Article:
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September 03, 2011

Since 9/11 35,000 people have been convicted on terrorism charges, but few of them are legit

Out of the 35,000 people convicted of terrorism globally since 9/11, nearly 20,000 were in Turkey and China where it's largely assumed they were railroaded with false charges. AP IMPACT: 35,000 worldwide convicted for terror - Yahoo! News
The AP used freedom of information queries, law enforcement data and hundreds of interviews to identify 119,044 anti-terror arrests and 35,117 convictions in 66 countries, accounting for 70 percent of the world's population. The actual numbers undoubtedly run higher because some countries refused to provide information. That included 2,934 arrests and 2,568 convictions in the United States, which led the war on terror — eight times more than in the decade before. The investigation also showed: • More than half the convictions came from two countries accused of using anti-terror laws to crack down on dissent, Turkey and China. Turkey alone accounted for a third of all convictions, with 12,897. • The range of people in jail reflects the dozens of ways different countries define a terrorist. China has arrested more than 7,000 people under a definition that counts terrorism as one of Three Evils, along with separatism and extremism. • The effectiveness of anti-terror prosecutions varies widely. Pakistan registered the steepest increase in terror arrests in recent years, yet terror attacks are still on the rise. But in Spain, the armed Basque separatist group ETA has not planted a fatal bomb in two years. • Anti-terror laws can backfire. Authoritarian governments in the Middle East used anti-terror laws broadly, only to face a backlash in the Arab Spring. "There's been a recognition all around the world that terrorism really does pose a greater threat to society," said John Bellinger, former legal adviser to the U.S. State Department. "Also, more authoritarian countries are using the real threat of terrorism as an excuse and a cover to crack down in ways that are abusive of human rights."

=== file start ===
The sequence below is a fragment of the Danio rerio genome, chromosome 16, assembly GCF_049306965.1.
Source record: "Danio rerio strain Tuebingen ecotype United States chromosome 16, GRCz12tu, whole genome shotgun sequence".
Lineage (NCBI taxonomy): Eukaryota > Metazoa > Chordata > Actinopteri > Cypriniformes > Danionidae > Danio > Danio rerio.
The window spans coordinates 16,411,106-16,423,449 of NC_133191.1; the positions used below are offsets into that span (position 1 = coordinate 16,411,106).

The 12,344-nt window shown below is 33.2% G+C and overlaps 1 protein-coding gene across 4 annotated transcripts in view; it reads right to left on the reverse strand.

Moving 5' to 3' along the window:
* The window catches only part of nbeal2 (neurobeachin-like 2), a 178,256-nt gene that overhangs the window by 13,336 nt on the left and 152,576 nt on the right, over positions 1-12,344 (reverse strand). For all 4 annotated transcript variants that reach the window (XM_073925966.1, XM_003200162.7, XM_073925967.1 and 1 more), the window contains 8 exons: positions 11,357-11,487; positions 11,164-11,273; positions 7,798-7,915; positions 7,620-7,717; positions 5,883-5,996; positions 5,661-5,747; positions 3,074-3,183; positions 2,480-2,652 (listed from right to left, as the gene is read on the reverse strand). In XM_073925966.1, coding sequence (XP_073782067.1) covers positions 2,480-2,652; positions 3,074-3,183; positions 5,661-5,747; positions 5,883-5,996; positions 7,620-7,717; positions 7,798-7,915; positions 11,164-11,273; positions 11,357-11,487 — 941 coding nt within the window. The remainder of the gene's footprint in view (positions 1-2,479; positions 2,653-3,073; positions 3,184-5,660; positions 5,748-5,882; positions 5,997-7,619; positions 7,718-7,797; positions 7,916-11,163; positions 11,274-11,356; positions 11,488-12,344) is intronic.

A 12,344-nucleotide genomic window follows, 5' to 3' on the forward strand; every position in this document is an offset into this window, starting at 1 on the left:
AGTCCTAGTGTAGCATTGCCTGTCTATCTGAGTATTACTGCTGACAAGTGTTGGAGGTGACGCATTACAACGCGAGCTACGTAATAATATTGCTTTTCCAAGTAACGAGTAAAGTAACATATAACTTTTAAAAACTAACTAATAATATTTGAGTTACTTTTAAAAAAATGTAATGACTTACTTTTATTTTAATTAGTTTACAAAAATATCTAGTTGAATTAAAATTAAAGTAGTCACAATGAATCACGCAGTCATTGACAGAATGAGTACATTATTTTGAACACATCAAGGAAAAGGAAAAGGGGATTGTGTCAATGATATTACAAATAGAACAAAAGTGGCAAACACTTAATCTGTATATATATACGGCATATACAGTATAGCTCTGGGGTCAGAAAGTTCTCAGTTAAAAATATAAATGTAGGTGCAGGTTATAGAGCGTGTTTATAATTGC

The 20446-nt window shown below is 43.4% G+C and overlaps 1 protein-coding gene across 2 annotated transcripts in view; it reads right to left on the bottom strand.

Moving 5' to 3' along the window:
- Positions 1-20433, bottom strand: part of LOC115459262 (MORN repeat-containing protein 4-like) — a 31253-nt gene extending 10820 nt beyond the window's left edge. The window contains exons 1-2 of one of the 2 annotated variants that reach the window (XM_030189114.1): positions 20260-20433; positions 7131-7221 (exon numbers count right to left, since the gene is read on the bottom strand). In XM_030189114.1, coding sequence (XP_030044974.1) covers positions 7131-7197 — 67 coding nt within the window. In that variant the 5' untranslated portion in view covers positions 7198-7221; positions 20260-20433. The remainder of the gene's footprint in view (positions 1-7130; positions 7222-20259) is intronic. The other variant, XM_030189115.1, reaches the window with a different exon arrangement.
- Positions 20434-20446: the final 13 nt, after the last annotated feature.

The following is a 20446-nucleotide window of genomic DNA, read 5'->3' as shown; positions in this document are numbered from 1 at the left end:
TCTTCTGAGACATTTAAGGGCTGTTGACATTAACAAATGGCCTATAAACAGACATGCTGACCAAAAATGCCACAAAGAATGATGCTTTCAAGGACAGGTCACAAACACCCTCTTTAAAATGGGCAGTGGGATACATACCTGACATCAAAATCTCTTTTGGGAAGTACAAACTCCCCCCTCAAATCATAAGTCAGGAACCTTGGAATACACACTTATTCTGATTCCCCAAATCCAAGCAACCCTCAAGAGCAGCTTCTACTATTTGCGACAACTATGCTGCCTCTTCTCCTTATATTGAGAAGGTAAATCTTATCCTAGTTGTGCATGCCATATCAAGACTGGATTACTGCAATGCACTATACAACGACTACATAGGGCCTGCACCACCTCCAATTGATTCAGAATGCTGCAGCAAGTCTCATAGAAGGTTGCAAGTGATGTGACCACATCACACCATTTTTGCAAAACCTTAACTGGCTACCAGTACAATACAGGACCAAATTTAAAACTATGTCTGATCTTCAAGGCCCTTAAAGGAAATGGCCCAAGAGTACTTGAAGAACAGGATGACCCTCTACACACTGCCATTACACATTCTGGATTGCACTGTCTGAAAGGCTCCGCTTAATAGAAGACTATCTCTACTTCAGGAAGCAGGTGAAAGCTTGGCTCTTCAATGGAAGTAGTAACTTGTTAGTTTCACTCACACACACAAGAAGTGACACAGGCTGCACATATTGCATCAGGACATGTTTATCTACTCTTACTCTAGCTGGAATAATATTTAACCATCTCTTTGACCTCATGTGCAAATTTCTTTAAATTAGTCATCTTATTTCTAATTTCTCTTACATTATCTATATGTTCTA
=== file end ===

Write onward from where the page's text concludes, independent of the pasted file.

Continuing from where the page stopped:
August 26, 2011

Obama's Justice Dept. fighting to keep public knowledge out of ex-FBI agent's book

Check out the incredible quote below, which I have helpfully italicized. Secrecy, leaks, and the real criminals - Glenn Greenwald - Salon.com
Ali Soufan is a long-time FBI agent and interrogator who was at the center of the U.S. government's counter-terrorism activities from 1997 through 2005, and became an outspoken critic of the government's torture program. He has written a book exposing the abuses of the CIA's interrogation program as well as pervasive ineptitude and corruption in the War on Terror. He is, however, encountering a significant problem: the CIA is barring the publication of vast amounts of information in his book including, as Scott Shane details in The New York Times today, many facts that are not remotely secret and others that have been publicly available for years, including ones featured in the 9/11 Report and even in Soufan's own public Congressional testimony. Shane notes that the government's censorship effort "amounts to a fight over who gets to write the history of the Sept. 11 attacks and their aftermath," particularly given the imminent publication of a book by CIA agent Jose Rodriguez -- who destroyed the videotapes of CIA interrogations in violation of multiple court orders and subpoenas only to be protected by the Obama DOJ -- that touts the benefits of the CIA's "tough" actions, propagandistically entitled: "Hard Measures: How Aggressive C.I.A. Actions After 9/11 Saved American Lives." Most striking about this event is the CIA's defense of its censorship of information from Soufan's book even though it has long been publicly reported and documented: A spokeswoman for the C.I.A., Jennifer Youngblood, said . . . ."Just because something is in the public domain doesn't mean it's been officially released or declassified by the U.S. government." Just marvel at the Kafkaesque, authoritarian mentality that produces responses like that: someone can be censored, or even prosecuted and imprisoned, for discussing "classified" information that has long been documented in the public domain. But as absurd as it is, this deceitful scheme -- suppressing embarrassing information or evidence of illegality by claiming that even public information is "classified" -- is standard government practice for punishing whistleblowers and other critics and shielding high-level lawbreakers. . . .